Safe crossings

University Police outlines rules for non-motorized citizens to maintain order on sidewalks and roads

Freshman+biochem+major+James+Wolf+said+he+rides+his+longboard+whenever+it%27s+warm+and+not+raining.

Freshman biochem major James Wolf said he rides his longboard whenever it’s warm and not raining.

On a campus of more than 10,000 students, walkways and streets are bound to be crowded at some point during the day.

Students also have many ways of getting to and from their destination spots, whether it is by bus, bicycle, board or foot.

With all of that motion surfacing throughout UW-Eau Claire and its immediate surrounding area for five of the seven days of the week, University Police said precautionary steps must be taken to keep everyone safe.

 

Longboarding and skateboarding

A UW System ordinance barrs longboarding and skateboarding from all campuses in the public school system in Wisconsin.

However, Sergeant Joel Field of the University Police Department said he and his staff are fairly lenient on this rule because they realize it isn’t very practical.

“As long as it’s used as a mode of transportation, we usually don’t enforce that until unsafe behavior is seen,” he said.

He said unsafe behavior can be riding in the middle of the street or riding down the hill.

If a sidewalk is crowded, especially during a passing time, Field recommends getting off the board and walking it the rest of the way instead of riding in the street because that’s where accidents can happen.

He also said another issue is just a lack of awareness on the ordinances present to longboarders to skateboarders.

If he sees somebody engaging in risky behavior on a board, he generally will issue a warning if he has never seen the person before and treat it more as a learning experience instead of a disciplinary conversation.

He said a lot of students don’t understand why they get pulled over, which is why he likes to have an initial conversation instead of whipping out a ticket.

“We try to be really open and educational on it; we don’t want to stop and just write them a ticket,” he said. “A lot of them don’t know what they can or can’t do. If it becomes a repeat thing or remember you, that’s when we usually write them a ticket.”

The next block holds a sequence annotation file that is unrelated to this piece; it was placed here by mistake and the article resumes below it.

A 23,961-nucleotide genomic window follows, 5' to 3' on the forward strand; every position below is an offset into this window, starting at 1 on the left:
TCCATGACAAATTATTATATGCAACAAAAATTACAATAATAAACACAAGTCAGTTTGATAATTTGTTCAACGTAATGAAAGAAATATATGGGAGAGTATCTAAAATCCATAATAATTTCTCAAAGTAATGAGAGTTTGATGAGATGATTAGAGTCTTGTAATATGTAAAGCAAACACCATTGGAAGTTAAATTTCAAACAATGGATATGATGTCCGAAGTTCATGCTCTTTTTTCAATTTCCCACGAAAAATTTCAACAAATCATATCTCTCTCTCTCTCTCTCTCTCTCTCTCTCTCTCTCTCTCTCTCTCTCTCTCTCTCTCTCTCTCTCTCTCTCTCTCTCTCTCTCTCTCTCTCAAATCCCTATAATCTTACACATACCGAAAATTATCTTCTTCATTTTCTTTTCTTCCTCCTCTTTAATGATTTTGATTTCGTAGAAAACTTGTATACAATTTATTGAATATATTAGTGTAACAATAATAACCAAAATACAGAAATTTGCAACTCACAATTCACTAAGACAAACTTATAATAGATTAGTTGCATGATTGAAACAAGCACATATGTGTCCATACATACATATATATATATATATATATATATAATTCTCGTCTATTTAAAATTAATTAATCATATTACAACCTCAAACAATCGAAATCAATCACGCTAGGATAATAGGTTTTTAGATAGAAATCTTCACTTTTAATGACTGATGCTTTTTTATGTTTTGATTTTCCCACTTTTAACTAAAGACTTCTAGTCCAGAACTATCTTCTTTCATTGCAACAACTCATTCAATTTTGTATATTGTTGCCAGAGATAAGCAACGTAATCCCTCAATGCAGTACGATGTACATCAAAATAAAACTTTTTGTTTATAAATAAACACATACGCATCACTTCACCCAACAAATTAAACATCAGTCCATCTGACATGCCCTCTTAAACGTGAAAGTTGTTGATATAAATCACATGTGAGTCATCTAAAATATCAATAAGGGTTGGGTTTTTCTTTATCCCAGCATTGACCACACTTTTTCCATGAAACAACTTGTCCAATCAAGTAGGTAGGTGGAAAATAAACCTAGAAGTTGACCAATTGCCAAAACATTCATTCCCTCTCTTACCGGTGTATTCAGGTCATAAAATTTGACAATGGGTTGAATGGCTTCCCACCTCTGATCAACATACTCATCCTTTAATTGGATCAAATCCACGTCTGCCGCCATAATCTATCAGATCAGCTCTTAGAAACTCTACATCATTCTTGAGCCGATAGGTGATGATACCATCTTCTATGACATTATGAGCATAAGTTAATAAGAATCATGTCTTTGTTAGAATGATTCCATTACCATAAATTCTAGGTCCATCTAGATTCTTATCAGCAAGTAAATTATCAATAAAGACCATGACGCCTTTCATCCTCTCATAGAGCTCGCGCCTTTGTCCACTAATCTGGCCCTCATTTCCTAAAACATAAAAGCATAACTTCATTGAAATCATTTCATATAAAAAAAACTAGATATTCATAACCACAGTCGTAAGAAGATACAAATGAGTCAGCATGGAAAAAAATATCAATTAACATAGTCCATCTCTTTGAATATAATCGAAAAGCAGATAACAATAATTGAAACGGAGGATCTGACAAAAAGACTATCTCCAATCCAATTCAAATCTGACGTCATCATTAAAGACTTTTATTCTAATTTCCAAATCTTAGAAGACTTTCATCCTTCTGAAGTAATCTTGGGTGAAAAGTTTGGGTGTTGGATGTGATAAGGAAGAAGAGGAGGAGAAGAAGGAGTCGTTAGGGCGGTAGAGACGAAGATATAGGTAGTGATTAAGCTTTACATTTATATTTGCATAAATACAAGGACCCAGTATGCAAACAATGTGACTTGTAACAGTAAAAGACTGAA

Senior Mike Macalalad uses a skateboard frequently, including as a method to get to class. He said he was unaware of the ordinances, and there could perhaps be a better way to communicate this with students, but he has never had an issue with law enforcement.

“I think if someone is just using it to push to and from class, it isn’t really much of a problem,” he said.

Unlike bicycles, Field said there have only been about one or two incidents from people getting hurt on boards, and that usually stems from riding down the hill or doing tricks, both of which will cause a police officer to stop and at least talk to the student.

From a student’s perspective, Macalalad said he feels safe riding his board to campus, and it is a pretty accommodating place to ride. He thinks those who are experienced riders aren’t the ones who would be causing unsafe situations.

“Once you get on a board, you pretty much know how to use it forever,” he said. “Everybody who does use it as a method of transportation is generally pretty safe.”

The fine for improper use of a board is $200.50.

 

Pedestrian safety

While it seems more prevalent to have a dangerous situation occur with either a bike or board, it can still make its way to somebody on foot, as well.

Field said there is a common misconception by pedestrians to think they have more rights than they actually do.

“If you’re a pedestrian and on a curb, you can’t walk out until it is safe to do so,” Field said. “You can’t just walk out in front of a car and expect it to stop on time.”

If an officer is around, that can actually be considered a violation, which is sudden pedestrian movement. That has a fine of $162.70 and $187.90 after the first offense.

In terms of general safety, Field said drivers are often distracted and may not see the walker or runner in the crosswalk. Once you’re at a certain point in the crosswalk and can safely walk through you it, then you have a right to continue without stopping.

He said the best rule of thumb is to make eye contact with the driver before you enter the street.

“When in doubt, wait it out,” he said.

He also said people should be cautious of distracted walking like being on the phone or listening music. He suggested listening to music with one earbud out and looking up for phone every couple of seconds.

Overall, he said most people do a good job of following the rules, but in order to make the safest environment possible, everyone needs to abide by the law and use good judgement.